You can also use the standard CMAKE_C_FLAGS_${BUILD_TYPE} and CMAKE_CXX_FLAGS_${BUILD_TYPE} variables but the ARROW_C_FLAGS_${BUILD_TYPE} and ARROW_CXX_FLAGS_${BUILD_TYPE} variables are recommended. The CMAKE_C_FLAGS_${BUILD_TYPE} and CMAKE_CXX_FLAGS_${BUILD_TYPE} variables replace all default flags provided by CMake, while ARROW_C_FLAGS_${BUILD_TYPE} and ARROW_CXX_FLAGS_${BUILD_TYPE} just append the flags specified, which allows selectively overriding some of the defaults.

You can also run default build with flag -DARROW_EXTRA_ERROR_CONTEXT=ON, see Extra debugging help.

Minimal release build (1GB of RAM for building or more recommended):

$ mkdir build-release
$ cd build-release
$ cmake ..
$ make -j8       # if you have 8 CPU cores, otherwise adjust

Minimal debug build with unit tests (4GB of RAM for building or more recommended):

$ git submodule update --init --recursive
$ export ARROW_TEST_DATA=$PWD/../testing/data
$ mkdir build-debug
$ cd build-debug
$ make -j8       # if you have 8 CPU cores, otherwise adjust
$ make unittest  # to run the tests

The unit tests are not built by default. After building, one can also invoke the unit tests using the ctest tool provided by CMake (note that test depends on python being available).

On some Linux distributions, running the test suite might require setting an explicit locale. If you see any locale-related errors, try setting the environment variable (which requires the locales package or equivalent):

$ export LC_ALL="en_US.UTF-8"

Faster builds with Ninja#

Many contributors use the Ninja build system to get faster builds. It especially speeds up incremental builds. To use ninja, pass -GNinja when calling cmake and then use the ninja command instead of make.

Unity builds#

The CMake unity builds option can make full builds significantly faster, but it also increases the memory requirements. Consider turning it on (using -DCMAKE_UNITY_BUILD=ON) if memory consumption is not an issue.

Optional Components#

By default, the C++ build system creates a fairly minimal build. We have several optional system components which you can opt into building by passing boolean flags to cmake.

  • -DARROW_BUILD_UTILITIES=ON : Build Arrow commandline utilities

  • -DARROW_COMPUTE=ON: Build all computational kernel functions

  • -DARROW_CSV=ON: CSV reader module

  • -DARROW_CUDA=ON: CUDA integration for GPU development. Depends on NVIDIA CUDA toolkit. The CUDA toolchain used to build the library can be customized by using the $CUDA_HOME environment variable.

  • -DARROW_DATASET=ON: Dataset API, implies the Filesystem API

  • -DARROW_FILESYSTEM=ON: Filesystem API for accessing local and remote filesystems

  • -DARROW_FLIGHT=ON: Arrow Flight RPC system, which depends at least on gRPC


  • -DARROW_GANDIVA=ON: Gandiva expression compiler, depends on LLVM, Protocol Buffers, and re2

  • -DARROW_GANDIVA_JAVA=ON: Gandiva JNI bindings for Java

  • -DARROW_GCS=ON: Build Arrow with GCS support (requires the GCloud SDK for C++)

  • -DARROW_HDFS=ON: Arrow integration with libhdfs for accessing the Hadoop Filesystem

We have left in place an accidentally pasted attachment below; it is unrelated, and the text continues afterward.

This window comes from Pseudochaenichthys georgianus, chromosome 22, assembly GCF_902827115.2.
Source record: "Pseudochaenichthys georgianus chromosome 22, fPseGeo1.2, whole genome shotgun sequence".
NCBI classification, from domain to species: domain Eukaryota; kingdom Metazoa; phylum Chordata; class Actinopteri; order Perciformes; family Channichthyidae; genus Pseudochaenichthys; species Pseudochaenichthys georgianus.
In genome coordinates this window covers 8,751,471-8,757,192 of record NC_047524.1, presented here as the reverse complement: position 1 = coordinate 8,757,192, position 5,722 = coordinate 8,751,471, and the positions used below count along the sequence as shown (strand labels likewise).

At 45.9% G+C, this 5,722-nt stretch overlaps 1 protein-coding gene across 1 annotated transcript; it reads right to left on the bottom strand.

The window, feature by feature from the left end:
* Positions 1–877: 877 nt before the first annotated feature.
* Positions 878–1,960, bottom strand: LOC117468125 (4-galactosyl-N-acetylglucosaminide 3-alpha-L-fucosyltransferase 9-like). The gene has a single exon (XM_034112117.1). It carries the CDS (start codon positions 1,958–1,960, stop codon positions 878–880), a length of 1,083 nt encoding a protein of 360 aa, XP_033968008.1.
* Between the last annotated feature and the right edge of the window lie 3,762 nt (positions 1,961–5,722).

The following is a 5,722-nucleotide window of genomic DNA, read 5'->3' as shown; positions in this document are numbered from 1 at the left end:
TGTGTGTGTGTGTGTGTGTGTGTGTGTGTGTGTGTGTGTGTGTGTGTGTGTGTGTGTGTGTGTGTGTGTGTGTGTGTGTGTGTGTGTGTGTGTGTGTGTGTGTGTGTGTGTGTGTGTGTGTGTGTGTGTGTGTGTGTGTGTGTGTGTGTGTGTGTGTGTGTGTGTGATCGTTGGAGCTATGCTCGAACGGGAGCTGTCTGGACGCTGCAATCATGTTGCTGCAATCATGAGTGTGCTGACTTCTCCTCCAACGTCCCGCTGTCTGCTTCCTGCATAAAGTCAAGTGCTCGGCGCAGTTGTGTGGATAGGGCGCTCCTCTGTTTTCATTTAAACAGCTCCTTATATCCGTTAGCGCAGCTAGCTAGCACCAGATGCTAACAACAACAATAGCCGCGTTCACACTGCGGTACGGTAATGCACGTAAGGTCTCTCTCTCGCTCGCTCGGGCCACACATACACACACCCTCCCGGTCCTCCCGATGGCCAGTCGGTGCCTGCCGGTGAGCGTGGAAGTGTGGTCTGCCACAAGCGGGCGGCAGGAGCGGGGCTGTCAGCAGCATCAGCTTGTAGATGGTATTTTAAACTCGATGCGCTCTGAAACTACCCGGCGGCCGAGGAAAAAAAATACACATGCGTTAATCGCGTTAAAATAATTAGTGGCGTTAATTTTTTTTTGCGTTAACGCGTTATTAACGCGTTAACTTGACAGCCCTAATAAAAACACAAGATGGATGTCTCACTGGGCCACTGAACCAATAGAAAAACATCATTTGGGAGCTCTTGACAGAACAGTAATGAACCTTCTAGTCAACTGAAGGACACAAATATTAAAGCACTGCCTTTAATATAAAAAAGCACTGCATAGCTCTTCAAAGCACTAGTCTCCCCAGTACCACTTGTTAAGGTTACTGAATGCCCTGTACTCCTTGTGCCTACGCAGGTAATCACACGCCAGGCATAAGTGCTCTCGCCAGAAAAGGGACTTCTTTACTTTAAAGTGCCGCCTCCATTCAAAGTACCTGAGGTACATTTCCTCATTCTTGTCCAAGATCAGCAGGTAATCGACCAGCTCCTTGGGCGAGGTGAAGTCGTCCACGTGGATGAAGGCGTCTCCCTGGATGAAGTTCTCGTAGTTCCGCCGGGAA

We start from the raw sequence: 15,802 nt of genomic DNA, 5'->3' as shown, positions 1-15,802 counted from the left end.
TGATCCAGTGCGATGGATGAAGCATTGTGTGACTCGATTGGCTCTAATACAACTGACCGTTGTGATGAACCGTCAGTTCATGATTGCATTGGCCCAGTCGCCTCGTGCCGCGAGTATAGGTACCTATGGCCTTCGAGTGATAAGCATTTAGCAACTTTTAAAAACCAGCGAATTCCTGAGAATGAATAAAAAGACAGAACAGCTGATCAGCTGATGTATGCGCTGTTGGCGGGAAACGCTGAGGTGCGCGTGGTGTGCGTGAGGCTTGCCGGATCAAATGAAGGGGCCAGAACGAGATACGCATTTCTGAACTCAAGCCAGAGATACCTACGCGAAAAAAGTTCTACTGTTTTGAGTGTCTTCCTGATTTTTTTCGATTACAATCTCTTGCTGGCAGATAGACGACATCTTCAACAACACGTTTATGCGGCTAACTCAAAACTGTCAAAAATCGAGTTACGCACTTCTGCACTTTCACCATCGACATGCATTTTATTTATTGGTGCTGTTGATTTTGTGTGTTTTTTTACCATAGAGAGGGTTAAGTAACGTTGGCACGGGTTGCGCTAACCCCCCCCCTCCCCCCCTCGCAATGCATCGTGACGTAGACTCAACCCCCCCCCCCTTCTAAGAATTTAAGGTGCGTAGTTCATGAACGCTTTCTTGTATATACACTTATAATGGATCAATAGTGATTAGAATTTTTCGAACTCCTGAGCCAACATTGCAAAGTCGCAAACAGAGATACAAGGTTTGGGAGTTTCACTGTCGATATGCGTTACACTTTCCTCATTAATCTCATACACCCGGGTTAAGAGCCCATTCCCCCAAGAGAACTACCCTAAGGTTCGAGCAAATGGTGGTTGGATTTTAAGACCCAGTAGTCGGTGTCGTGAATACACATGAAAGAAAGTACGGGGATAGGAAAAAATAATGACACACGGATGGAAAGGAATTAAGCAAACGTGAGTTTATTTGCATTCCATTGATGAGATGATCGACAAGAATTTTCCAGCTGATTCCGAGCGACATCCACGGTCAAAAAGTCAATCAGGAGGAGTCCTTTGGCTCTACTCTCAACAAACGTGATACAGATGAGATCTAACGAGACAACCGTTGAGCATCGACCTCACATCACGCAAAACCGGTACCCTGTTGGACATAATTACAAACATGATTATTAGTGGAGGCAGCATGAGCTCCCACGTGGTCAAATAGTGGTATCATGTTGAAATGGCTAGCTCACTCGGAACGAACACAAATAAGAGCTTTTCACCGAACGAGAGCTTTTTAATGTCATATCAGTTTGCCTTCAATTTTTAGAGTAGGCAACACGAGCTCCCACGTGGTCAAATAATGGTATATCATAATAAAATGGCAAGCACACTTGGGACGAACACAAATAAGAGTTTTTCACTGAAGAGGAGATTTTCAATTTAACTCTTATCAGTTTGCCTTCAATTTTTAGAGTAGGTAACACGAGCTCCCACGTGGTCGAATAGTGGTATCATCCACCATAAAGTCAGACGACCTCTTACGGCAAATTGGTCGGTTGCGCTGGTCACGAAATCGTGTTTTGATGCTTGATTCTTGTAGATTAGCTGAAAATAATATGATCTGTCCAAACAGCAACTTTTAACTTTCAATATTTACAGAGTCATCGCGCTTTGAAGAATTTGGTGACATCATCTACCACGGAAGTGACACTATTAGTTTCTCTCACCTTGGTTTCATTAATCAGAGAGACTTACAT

• -DARROW_JEMALLOC=ON: Build the Arrow jemalloc-based allocator, on by default

  • -DARROW_JSON=ON: JSON reader module

  • -DARROW_MIMALLOC=ON: Build the Arrow mimalloc-based allocator

  • -DARROW_ORC=ON: Arrow integration with Apache ORC

  • -DARROW_PARQUET=ON: Apache Parquet libraries and Arrow integration

  • -DPARQUET_REQUIRE_ENCRYPTION=ON: Parquet Modular Encryption

  • -DARROW_PYTHON=ON: This option is deprecated since 10.0.0. This will be removed in a future release. Use CMake presets instead. Or you can enable ARROW_COMPUTE, ARROW_CSV, ARROW_DATASET, ARROW_FILESYSTEM, ARROW_HDFS, and ARROW_JSON directly instead.

  • -DARROW_S3=ON: Support for Amazon S3-compatible filesystems

  • -DARROW_SUBSTRAIT=ON: Build with support for Substrait

  • -DARROW_WITH_RE2=ON: Build with support for regular expressions using the re2 library, on by default and used when ARROW_COMPUTE or ARROW_GANDIVA is ON

  • -DARROW_WITH_UTF8PROC=ON: Build with support for Unicode properties using the utf8proc library, on by default and used when ARROW_COMPUTE or ARROW_GANDIVA is ON

  • -DARROW_TENSORFLOW=ON: Build Arrow with TensorFlow support enabled

Compression options available in Arrow are:

  • -DARROW_WITH_BROTLI=ON: Build support for Brotli compression

  • -DARROW_WITH_BZ2=ON: Build support for BZ2 compression

  • -DARROW_WITH_LZ4=ON: Build support for lz4 compression

  • -DARROW_WITH_SNAPPY=ON: Build support for Snappy compression

  • -DARROW_WITH_ZLIB=ON: Build support for zlib (gzip) compression

  • -DARROW_WITH_ZSTD=ON: Build support for ZSTD compression

Some features of the core Arrow shared library can be switched off for improved build times if they are not required for your application:

  • -DARROW_IPC=ON: build the IPC extensions


If your use-case is limited to reading/writing Arrow data then the default options should be sufficient. However, if you wish to build any tests/benchmarks then ARROW_JSON is also required (it will be enabled automatically). If extended format support is desired then adding ARROW_PARQUET, ARROW_CSV, ARROW_JSON, or ARROW_ORC shouldn’t enable any additional components.